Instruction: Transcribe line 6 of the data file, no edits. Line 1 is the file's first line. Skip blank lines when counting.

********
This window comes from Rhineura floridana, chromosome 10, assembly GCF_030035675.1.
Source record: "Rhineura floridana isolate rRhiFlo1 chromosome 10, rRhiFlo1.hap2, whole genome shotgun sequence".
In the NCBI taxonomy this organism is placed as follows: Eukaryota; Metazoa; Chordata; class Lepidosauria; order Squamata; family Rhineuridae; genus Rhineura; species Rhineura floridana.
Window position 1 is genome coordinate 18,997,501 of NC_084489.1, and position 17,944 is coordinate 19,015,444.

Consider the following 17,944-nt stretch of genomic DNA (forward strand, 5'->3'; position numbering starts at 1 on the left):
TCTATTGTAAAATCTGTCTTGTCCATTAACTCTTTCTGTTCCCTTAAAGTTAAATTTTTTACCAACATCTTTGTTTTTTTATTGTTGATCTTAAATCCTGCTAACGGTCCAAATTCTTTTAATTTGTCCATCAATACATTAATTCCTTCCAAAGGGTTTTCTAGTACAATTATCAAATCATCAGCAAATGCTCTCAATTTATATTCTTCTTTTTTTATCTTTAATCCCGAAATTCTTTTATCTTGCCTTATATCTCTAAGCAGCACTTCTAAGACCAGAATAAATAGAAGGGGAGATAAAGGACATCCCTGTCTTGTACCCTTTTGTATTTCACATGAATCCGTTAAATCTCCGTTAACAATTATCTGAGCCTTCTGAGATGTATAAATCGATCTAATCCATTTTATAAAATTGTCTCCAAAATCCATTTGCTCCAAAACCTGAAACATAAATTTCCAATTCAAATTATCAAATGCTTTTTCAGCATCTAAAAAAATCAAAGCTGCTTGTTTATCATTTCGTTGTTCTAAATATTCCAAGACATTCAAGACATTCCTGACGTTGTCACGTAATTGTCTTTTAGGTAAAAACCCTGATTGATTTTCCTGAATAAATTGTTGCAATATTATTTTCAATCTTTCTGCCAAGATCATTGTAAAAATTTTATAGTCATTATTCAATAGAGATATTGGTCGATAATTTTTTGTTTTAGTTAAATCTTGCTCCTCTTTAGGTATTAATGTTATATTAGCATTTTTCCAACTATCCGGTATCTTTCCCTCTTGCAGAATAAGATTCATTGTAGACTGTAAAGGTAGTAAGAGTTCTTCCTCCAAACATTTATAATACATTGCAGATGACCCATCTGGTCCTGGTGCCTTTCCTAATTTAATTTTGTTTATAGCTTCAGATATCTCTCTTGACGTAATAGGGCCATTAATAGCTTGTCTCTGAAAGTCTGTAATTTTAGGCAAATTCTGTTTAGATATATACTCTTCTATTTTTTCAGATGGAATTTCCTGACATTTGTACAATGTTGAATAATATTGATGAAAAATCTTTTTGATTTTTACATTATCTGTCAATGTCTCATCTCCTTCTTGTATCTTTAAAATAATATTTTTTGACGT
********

TCTATTGTAAAATCTGTCTTGTCCATTAACTCTTTCTGTTCCCTTAAAGTTAAATTTTTTACCAACATCTTTGTTTTTTTATTGTTGATCTTAAATCCTGCTAACGGTCCAAATTCTTTTAATTTGTCCATCAATACATTAATTCCTTCCAAAGGGTTTTCTAGTACAATTATCAAATCATCAGCAAATGCTCTCAATTTATATTCTTCTTTTTTTATCTTTAATCCCGAAATTCTTTTATCTTGCCTTATATCTCTAAGCAGCACTTCTAAGACCAGAATAAATAGAAGGGGAGATAAAGGACATCCCTGTCTTGTACCCTTTTGTATTTCACATGAATCCGTTAAATCTCCGTTAACAATTATCTGAGCCTTCTGAGATGTATAAATCGATCTAATCCATTTTATAAAATTGTCTCCAAAATCCATTTGCTCCAAAACCTGAAACATAAATTTCCAATTCAAATTATCAAATGCTTTTTCAGCATCTAAAAAAATCAAAGCTGCTTGTTTATCATTTCGTTGTTCTAAATATTCCAAGACATTCAAGACATTCCTGACGTTGTCACGTAATTGTCTTTTAGGTAAAAACCCTGATTGATTTTCCTGAATAAATTGTTGCAATATTATTTTCAATCTTTCTGCCAAGATCATTGTAAAAATTTTATAGTCATTATTCAATAGAGATATTGGTCGATAATTTTTTGTTTTAGTTAAATCTTGCTCCTCTTTAGGTATTAATGTTATATTAGCATTTTTCCAACTATCCGGTATCTTTCCCTCTTGCAGAATAAGATTCATTGTAGACTGTAAAGGTAGTAAGAGTTCTTCCTCCAAACATTTATAATACATTGCAGATGACCCATCTGGTCCTGGTGCCTTTCCTAATTTAATTTTGTTTATAGCTTCAGATATCTCTCTTGACGTAATAGGGCCATTAATAGCTTGTCTCTGAAAGTCTGTAATTTTAGGCAAATTCTGTTTAGATATATACTCTTCTATTTTTTCAGATGGAATTTCCTGACATTTGTACAATGTTGAATAATATTGATGAAAAATCTTTTTGATTTTTACATTATCTGTCAATGTCTCATCTCCTTCTTGTATCTTTAAAATAATATTTTTTGACGT